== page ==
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Indian American Shruti Mehta Named Chair of Epidemiology Department at Johns Hopkins School of Public Health

Indian American Shruti Mehta Named Chair of Epidemiology Department at Johns Hopkins School of Public Health

  • The infectious disease epidemiologist has also been appointed a Bloomberg Centennial Professor.

Infectious disease epidemiologist Shruti Mehta has been named the Dr. Charles Armstrong Chair in Epidemiology and professor in the Department of Epidemiology at the Johns Hopkins Bloomberg School of Public Health, effective June 1. The Indian American’s work “focuses on ensuring equitable access to prevention and treatment services for vulnerable and disenfranchised populations, particularly people who inject drugs who are at risk for, or living with, HIV or hepatitis C.,” John Hopkins said in a press release. 

She succeeds David Celentano, who served as the department chair for 16 years. He will continue his research as a professor and remain director of the Johns Hopkins Center for AIDS Research Prevention Core, the press release said. 

Mehta has also been appointed a Bloomberg Centennial Professor, supported by the Bloomberg American Health Initiative through a gift from Bloomberg Philanthropies. The Initiative “focuses on addressing major health challenges in the U.S., including food systems, environment, substance use and overdose, violence, and adolescent health,” the press release said. 

Currently serving as the Department’s vice chair for Research and Administration, and a member of the Bloomberg School’s Research Council, she will continue as director of the HIV Epidemiology training program for predoctoral and postdoctoral fellows and the co-director of the Johns Hopkins University Center for AIDS Research, “which promotes basic, clinical, epidemiologic, behavioral, and translational research in the prevention, detection, and treatment of HIV infection and AIDS.”

She will also continue to co-lead domestic and international clinical trials and cohort studies including the long-standing AIDS Linked to the IntraVenous Experience (ALIVE) Study and the Johns Hopkins COVID Long Study that she and colleagues launched in February 2021. The ongoing COVID Long Study has recruited more than 15,000 persons to date, primarily in the U.S.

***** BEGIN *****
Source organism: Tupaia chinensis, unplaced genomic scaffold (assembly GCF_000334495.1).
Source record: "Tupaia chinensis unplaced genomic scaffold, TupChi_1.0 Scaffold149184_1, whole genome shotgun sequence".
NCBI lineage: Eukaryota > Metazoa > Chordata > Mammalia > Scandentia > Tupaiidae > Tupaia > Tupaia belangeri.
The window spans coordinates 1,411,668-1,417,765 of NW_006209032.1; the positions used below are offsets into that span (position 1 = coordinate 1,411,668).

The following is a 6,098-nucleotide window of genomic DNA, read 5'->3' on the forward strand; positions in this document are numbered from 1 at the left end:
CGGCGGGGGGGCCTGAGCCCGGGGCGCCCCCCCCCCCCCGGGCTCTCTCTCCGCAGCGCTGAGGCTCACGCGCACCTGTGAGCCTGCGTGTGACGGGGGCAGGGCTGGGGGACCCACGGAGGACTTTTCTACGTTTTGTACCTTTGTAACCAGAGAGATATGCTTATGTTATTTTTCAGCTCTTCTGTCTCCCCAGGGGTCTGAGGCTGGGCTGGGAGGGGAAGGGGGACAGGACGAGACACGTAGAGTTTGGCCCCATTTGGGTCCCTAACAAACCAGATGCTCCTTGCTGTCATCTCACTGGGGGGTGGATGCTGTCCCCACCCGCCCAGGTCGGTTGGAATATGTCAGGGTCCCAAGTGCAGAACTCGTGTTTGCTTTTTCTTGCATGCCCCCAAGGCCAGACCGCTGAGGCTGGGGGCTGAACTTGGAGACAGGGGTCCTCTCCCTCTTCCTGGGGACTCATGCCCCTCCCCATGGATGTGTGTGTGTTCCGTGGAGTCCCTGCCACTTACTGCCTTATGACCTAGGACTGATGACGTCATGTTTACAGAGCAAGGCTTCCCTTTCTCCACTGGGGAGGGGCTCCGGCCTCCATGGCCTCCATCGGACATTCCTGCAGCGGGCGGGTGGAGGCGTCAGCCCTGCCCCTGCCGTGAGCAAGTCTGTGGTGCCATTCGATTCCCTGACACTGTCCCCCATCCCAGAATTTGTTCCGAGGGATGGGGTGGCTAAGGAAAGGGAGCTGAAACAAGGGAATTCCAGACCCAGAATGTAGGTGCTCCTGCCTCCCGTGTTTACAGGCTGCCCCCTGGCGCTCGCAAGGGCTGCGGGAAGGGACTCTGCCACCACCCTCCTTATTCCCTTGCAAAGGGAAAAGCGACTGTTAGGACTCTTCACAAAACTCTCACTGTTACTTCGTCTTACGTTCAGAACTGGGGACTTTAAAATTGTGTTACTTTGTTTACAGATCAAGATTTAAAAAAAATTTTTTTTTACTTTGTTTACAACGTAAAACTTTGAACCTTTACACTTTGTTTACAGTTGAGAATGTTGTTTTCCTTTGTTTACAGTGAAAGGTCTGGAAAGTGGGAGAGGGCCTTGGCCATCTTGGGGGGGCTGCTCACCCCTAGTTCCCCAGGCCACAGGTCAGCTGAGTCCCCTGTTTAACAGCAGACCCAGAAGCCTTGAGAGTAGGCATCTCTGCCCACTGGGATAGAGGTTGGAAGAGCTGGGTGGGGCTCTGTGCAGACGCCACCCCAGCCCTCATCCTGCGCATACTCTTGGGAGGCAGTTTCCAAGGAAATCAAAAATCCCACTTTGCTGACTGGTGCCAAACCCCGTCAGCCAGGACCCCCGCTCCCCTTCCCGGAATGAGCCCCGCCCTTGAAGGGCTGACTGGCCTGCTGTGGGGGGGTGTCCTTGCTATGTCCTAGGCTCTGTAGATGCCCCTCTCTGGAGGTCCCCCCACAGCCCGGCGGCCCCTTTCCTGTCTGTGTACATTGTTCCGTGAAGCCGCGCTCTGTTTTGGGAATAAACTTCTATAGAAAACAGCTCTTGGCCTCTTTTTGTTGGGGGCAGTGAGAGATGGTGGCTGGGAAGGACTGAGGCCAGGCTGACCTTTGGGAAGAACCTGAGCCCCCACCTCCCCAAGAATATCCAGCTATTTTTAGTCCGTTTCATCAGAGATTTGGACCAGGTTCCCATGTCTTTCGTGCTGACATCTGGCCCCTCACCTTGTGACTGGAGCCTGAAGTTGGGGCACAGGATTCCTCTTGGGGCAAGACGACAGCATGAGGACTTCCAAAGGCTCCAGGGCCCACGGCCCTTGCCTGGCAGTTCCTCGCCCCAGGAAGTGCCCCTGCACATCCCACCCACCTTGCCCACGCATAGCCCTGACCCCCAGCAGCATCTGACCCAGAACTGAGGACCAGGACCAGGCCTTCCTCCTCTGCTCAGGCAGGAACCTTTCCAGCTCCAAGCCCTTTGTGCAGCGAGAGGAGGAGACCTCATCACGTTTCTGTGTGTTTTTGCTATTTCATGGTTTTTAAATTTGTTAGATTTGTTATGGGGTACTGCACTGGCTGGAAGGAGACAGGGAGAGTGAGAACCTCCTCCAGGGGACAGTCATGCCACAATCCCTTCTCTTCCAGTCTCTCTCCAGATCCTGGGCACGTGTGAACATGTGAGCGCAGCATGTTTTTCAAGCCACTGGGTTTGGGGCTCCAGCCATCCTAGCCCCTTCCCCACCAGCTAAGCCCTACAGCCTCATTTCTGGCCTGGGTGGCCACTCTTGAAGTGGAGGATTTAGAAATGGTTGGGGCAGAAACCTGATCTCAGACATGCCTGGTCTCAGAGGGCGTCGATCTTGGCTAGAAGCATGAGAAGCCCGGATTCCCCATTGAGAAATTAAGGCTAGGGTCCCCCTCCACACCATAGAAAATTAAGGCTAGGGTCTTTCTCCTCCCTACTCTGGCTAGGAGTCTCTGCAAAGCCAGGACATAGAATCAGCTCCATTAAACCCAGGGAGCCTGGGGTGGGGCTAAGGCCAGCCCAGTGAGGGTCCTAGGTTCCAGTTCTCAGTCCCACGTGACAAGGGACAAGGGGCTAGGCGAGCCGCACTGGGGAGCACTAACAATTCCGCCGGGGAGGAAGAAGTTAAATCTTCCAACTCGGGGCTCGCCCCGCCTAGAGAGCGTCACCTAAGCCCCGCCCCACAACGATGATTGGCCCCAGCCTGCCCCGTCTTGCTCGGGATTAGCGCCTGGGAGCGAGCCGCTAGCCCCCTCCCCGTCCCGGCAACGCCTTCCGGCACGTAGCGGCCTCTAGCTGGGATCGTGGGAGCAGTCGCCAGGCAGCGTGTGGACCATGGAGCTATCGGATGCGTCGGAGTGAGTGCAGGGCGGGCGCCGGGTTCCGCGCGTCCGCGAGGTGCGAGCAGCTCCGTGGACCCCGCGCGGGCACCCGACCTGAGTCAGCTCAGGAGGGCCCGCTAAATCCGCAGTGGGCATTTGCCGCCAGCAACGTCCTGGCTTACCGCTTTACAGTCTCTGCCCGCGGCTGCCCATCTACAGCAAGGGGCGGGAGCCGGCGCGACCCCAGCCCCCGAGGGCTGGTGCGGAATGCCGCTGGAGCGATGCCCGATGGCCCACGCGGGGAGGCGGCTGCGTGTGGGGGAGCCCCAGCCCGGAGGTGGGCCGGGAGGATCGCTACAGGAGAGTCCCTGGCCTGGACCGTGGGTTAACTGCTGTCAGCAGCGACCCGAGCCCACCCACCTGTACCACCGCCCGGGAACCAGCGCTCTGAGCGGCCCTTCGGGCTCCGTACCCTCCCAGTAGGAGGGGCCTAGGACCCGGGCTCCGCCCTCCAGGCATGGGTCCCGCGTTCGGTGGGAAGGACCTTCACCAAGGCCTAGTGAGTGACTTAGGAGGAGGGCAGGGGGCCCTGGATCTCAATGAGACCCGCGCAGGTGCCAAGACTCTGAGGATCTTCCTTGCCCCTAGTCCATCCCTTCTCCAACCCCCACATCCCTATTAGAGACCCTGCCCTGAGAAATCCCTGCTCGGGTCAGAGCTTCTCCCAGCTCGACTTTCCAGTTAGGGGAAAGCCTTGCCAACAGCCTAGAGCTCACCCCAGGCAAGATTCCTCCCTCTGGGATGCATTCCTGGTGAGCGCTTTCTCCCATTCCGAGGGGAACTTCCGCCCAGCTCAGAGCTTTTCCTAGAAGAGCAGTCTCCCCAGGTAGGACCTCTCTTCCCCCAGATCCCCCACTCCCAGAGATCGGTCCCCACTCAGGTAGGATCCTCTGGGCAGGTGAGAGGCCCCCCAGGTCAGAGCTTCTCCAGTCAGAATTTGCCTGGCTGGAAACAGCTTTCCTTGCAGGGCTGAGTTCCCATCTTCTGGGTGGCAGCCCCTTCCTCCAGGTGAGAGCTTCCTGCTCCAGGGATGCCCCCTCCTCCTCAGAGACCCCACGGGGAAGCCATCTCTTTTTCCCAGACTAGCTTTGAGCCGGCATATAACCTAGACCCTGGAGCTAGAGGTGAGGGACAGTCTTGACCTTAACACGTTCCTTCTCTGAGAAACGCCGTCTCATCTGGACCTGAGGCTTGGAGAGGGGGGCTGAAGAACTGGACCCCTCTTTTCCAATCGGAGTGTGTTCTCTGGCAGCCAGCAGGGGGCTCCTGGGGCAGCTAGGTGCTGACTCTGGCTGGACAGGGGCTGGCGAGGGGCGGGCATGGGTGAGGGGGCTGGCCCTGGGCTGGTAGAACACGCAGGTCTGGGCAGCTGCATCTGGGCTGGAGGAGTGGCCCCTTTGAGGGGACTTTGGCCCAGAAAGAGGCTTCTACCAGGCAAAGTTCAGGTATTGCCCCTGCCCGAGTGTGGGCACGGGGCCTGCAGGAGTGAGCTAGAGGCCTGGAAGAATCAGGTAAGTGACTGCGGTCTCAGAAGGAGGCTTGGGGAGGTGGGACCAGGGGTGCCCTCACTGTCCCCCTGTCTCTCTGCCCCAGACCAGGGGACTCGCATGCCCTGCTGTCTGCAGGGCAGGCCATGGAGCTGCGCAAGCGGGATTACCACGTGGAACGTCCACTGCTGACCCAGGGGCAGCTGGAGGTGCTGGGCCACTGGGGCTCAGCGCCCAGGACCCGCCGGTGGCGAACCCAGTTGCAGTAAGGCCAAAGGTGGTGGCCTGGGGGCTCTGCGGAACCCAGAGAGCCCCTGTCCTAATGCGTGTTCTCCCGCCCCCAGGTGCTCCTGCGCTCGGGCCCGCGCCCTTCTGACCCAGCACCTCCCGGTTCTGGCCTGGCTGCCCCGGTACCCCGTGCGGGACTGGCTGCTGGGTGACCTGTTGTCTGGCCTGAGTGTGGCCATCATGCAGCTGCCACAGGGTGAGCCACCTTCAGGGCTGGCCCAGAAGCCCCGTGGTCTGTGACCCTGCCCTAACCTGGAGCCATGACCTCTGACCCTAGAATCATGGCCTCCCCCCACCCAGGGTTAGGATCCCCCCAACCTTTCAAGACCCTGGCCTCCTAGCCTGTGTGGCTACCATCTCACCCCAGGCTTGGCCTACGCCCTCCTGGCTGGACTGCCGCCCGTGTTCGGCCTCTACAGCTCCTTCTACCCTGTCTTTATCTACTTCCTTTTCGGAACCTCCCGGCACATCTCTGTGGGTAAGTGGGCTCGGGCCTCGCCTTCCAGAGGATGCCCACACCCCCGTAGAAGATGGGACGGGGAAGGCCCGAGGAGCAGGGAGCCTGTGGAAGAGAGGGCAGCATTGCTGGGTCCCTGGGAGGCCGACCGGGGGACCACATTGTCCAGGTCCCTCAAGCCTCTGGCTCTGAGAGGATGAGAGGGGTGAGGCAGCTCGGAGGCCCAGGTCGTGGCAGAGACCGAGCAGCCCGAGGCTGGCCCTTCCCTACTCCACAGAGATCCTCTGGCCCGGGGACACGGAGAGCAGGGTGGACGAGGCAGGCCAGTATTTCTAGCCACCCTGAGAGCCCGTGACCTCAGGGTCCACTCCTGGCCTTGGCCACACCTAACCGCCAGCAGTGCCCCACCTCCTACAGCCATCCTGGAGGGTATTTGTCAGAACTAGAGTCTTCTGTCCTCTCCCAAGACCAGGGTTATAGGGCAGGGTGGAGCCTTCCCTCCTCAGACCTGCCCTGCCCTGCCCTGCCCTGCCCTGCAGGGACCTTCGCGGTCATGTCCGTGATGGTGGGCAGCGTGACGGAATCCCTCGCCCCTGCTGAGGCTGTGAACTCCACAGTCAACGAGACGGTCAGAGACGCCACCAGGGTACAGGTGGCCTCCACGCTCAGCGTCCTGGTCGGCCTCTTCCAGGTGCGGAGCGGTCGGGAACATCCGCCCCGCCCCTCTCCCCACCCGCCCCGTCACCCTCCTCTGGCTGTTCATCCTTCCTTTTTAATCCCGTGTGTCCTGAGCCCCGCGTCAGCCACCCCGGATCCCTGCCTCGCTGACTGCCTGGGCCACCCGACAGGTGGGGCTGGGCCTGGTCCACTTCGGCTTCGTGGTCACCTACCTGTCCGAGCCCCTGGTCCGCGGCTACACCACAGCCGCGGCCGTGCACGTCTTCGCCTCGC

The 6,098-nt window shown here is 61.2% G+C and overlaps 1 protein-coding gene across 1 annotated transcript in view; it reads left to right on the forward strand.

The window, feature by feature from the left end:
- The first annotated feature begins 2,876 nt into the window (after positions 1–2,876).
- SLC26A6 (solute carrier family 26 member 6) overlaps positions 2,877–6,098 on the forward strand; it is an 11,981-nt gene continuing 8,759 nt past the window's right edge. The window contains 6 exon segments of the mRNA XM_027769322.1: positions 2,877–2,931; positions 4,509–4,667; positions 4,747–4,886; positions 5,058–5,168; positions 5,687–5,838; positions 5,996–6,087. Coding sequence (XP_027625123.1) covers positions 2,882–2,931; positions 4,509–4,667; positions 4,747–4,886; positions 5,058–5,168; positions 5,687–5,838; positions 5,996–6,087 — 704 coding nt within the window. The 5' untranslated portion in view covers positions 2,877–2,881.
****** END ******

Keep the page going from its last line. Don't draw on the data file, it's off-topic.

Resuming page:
As chair, she plans to investigate how the Department can build new partnerships and utilize novel tools to tackle critical public health issues and train the next generation. “My goal is to innovate systems and build supports to free up space for creativity and to come together as a department to address the big challenges facing epidemiology and public health,” she says. “We do this by innovating within our existing programs but also by growing strategically through new partnerships within and outside the University, from industry to philanthropy, to address challenges like persistent health inequities and climate change while we leverage tools like data science and AI.”

She has led research programs in Baltimore and India that have produced more than 350 peer-reviewed papers. She has been continuously funded for more than 20 years with grants from the National Institutes of Health, the Patient-Centered Outcomes Research Institute (PCORI), the President’s Emergency Plan for AIDS Relief (PEPFAR), the U.S. Agency for International Development, and the National Science Foundation. 

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“Epidemiology is the thread that needles the who, what, when, where, and why of disease into a meaningful context,” the press release quoted her as saying. “It’s not just about identifying who is at risk for disease, but about the broader context in which this risk occurs and taking a step further to identify not only what the interventions are to mitigate disease, but how we deliver these interventions to populations that need them the most.”

She received a Master of Public Health from the Bloomberg School in 1998 and a PhD, also from the Bloomberg School, in 2002. She received a Bachelor of Arts in Art Theory and Practice from Northwestern University in 1995. 

After completing her undergraduate work, she took her first epidemiology course to bolster her knowledge for a job she’d taken as a research project coordinator. At about the same time, she read Randy Shilts’ book about the AIDS epidemic, And the Band Played On. Instead of heading to medical school, she applied to schools of public health. “The problem-solving aspect of epidemiology and the opportunity to work on issues at the population level really appealed to me,” she says.

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